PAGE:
2 Answers | Add Yours
Prove that the altitudes of a triangle are congruent.
On a coordinate grid, let the three vertices be given by (-a,0), (a,0), and (b,c).
The side opposite (-a,0) has slope `(c-0)/(b-a)` , and since the altitude to that side will be perpendicular it will have the opposite reciprocal slope so `m=(a-b)/c` . Using this slope with the point (-a,0) gives the equation for this altitude as `y-0=(a-b)/c(x-(-a))` or `y=(a-b)/c(x+a)`
Similarly, the side opposite (a,0) has slope `m=(c-0)/(b+a)` , so the slope of this altitude is `m=-(a+b)/c` . Using the point-slope form with this slope through the point (a,0) gives `y=-(a+b)/c(x-a)`
Finally, since the third side lies along the x-axis, the equation of the altitude is `x=b`
Plugging `x=b` into the first equation gives `y=(a^2-b^2)/c` , and plugging `x=b` into the second equation gives `y=-(b^2-a^2)/c=(a^2-b^2)/c`
` `` `Thus the point` ` ` ``(b,(a^2-b^2)/c)` lies on all three lines. Therefore they are concurrent.
I can't make sketch here to show the proof clearly but I'll describe the sketch so that you can follow by making the sketch on your paper while reading this.
Let's draw a triangle with sides a, b, c. Pls. put c on the longest of the three sides. Now name the vertices as A, B, C with A opposite side a; B opposite side b and C opposite side c.
Now draw the first altitude perpendicular to side c.. This will pass through vertex C. We will call this as "altC". Put a small square at the intersection of altC and side c, to indicate right angle and mark this intersection as point F.
Next draw the second altitude perpendicular to side a. This line will pass through vertex A. We will call this as "altA". Put a small square at the intersection of altA and side a, to indicate right angle and mark this intersection as point D. (Note: If angle C is acute, then point D is on side a in the triangle, else point D is on the extension of side a outside the triangle.)
Finally draw the last altitude through vertex B and perpendicular to side b and we will call this as "altB". Mark the intersection of altB and side b as point E and put small square on it. (Again if angle C is acute, then point E is on side b in the triangle, else point E is on the extension of side b outside the triangle.)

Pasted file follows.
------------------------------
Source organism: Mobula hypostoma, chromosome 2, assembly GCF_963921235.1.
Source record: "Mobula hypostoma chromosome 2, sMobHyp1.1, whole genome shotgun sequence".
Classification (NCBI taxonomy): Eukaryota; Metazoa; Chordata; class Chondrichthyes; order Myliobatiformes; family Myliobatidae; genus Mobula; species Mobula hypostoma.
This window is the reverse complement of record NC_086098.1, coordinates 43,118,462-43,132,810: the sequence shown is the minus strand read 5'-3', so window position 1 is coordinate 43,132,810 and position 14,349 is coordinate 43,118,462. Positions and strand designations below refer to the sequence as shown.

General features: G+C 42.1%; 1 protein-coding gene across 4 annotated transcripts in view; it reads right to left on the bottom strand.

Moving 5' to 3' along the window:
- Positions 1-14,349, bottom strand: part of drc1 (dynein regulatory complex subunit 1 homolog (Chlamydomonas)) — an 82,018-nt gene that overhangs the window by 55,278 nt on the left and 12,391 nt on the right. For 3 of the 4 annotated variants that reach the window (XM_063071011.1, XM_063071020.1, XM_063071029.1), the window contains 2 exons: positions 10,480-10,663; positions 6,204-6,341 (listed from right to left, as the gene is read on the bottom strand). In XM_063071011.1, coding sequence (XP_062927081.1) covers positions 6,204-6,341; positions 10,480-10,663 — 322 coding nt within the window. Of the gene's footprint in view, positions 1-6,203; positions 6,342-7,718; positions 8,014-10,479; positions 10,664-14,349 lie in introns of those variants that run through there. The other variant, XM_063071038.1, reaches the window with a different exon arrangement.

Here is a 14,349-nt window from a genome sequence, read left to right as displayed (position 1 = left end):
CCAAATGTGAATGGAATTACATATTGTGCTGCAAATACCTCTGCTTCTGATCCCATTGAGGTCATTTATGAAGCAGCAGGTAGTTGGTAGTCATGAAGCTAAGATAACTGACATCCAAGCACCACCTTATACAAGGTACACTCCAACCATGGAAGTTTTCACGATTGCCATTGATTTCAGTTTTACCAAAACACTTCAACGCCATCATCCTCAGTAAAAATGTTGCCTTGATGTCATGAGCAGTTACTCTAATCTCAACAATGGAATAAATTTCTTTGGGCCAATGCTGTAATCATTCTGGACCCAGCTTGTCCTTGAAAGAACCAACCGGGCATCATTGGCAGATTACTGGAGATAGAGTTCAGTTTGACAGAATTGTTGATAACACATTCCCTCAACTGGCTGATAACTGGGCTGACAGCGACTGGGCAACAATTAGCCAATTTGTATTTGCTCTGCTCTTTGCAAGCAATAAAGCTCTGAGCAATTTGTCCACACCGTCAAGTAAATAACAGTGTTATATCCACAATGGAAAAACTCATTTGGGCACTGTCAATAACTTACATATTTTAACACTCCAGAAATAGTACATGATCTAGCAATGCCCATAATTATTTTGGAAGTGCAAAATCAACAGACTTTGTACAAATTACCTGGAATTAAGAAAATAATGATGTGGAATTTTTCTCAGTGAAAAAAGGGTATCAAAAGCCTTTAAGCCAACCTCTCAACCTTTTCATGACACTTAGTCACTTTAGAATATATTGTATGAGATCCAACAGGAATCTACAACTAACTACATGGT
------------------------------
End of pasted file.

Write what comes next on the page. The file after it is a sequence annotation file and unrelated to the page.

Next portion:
Now locate the intersection of altA and altC and mark this as point O1, then locate also the intersection of altB and altC and mark as point O2. then locate also the intersection of altA and altB and mark as point O. (For your guide if angle C is acute, then point O1, O2 and O is inside the triangle, else point O1, O2 and O are outside the triangle.)
If your drawing is perfect the you'll see that the altitudes are concurrent. But it's better if they're not. so that we a triangle of error O1O2O
O1, O2 and O are the same point, if they are concurrent and FO1=FO2. So we can make a proposition that:
The altitudes of a triangle are concurrent because distance FO1 and distance FO2 are equal.
From right triangle AFC
FC = bsinA; AF = bcosA
From right triangle BFC
FC = asinB; BF = acosB
bsinA = asinB
b = asinB/sinA
But <ABD = 90-A, thus <FO2B = A
Also <BAE = 90-B, thus <FO1A = B
From right triangle AFO1
tanFO1A = AF/FO1
FO1 = AF/ tanFO1A
FO1 = bcosA/tanB
FO1 = (asinB/sinA)cosA /tanB
From right triangle BFO2
tan FO2B = BF/FO2
FO2 = BF/tan FO2B
FO2 = acosB/tanA
FO2 = acosBcotA
Distance FO1 is equal to distance FO2, therefore
The altitudes of a triangle are concurrent
We’ve answered 333,869 questions. We can answer yours, too.Ask a question